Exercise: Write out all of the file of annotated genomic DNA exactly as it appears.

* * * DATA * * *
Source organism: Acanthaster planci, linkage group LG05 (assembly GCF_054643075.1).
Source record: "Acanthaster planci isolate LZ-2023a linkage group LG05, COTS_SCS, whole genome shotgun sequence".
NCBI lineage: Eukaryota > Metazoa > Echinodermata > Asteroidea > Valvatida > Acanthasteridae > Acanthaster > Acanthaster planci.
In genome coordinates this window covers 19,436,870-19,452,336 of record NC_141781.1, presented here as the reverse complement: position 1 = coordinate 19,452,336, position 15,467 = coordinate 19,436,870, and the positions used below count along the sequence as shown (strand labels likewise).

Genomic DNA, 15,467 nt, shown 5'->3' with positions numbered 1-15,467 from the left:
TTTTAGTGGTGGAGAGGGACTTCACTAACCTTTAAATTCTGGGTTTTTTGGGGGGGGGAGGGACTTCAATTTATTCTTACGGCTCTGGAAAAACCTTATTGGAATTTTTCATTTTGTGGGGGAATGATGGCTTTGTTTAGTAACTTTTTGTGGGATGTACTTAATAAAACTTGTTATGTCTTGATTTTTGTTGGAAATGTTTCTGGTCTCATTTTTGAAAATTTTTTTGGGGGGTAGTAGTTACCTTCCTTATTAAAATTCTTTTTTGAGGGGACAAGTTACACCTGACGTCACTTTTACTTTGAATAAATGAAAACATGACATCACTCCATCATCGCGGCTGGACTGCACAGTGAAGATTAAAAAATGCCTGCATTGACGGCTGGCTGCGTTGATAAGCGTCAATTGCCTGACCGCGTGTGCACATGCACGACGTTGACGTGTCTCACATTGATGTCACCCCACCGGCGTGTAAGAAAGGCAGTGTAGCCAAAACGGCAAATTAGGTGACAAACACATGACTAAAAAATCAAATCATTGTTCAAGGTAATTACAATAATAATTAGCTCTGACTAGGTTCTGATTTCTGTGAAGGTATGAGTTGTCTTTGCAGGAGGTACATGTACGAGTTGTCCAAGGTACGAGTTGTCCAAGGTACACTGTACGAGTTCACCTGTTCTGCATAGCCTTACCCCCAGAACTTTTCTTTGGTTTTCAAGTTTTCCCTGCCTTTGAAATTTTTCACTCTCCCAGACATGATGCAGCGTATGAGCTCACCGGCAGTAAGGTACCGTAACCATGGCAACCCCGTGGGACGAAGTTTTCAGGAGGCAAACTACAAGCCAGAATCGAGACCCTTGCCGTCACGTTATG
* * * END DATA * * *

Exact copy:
Source organism: Acanthaster planci, linkage group LG05 (assembly GCF_054643075.1).
Source record: "Acanthaster planci isolate LZ-2023a linkage group LG05, COTS_SCS, whole genome shotgun sequence".
NCBI lineage: Eukaryota > Metazoa > Echinodermata > Asteroidea > Valvatida > Acanthasteridae > Acanthaster > Acanthaster planci.
In genome coordinates this window covers 19,436,870-19,452,336 of record NC_141781.1, presented here as the reverse complement: position 1 = coordinate 19,452,336, position 15,467 = coordinate 19,436,870, and the positions used below count along the sequence as shown (strand labels likewise).

Genomic DNA, 15,467 nt, shown 5'->3' with positions numbered 1-15,467 from the left:
TTTTAGTGGTGGAGAGGGACTTCACTAACCTTTAAATTCTGGGTTTTTTGGGGGGGGGAGGGACTTCAATTTATTCTTACGGCTCTGGAAAAACCTTATTGGAATTTTTCATTTTGTGGGGGAATGATGGCTTTGTTTAGTAACTTTTTGTGGGATGTACTTAATAAAACTTGTTATGTCTTGATTTTTGTTGGAAATGTTTCTGGTCTCATTTTTGAAAATTTTTTTGGGGGGTAGTAGTTACCTTCCTTATTAAAATTCTTTTTTGAGGGGACAAGTTACACCTGACGTCACTTTTACTTTGAATAAATGAAAACATGACATCACTCCATCATCGCGGCTGGACTGCACAGTGAAGATTAAAAAATGCCTGCATTGACGGCTGGCTGCGTTGATAAGCGTCAATTGCCTGACCGCGTGTGCACATGCACGACGTTGACGTGTCTCACATTGATGTCACCCCACCGGCGTGTAAGAAAGGCAGTGTAGCCAAAACGGCAAATTAGGTGACAAACACATGACTAAAAAATCAAATCATTGTTCAAGGTAATTACAATAATAATTAGCTCTGACTAGGTTCTGATTTCTGTGAAGGTATGAGTTGTCTTTGCAGGAGGTACATGTACGAGTTGTCCAAGGTACGAGTTGTCCAAGGTACACTGTACGAGTTCACCTGTTCTGCATAGCCTTACCCCCAGAACTTTTCTTTGGTTTTCAAGTTTTCCCTGCCTTTGAAATTTTTCACTCTCCCAGACATGATGCAGCGTATGAGCTCACCGGCAGTAAGGTACCGTAACCATGGCAACCCCGTGGGACGAAGTTTTCAGGAGGCAAACTACAAGCCAGAATCGAGACCCTTGCCGTCACGTTATG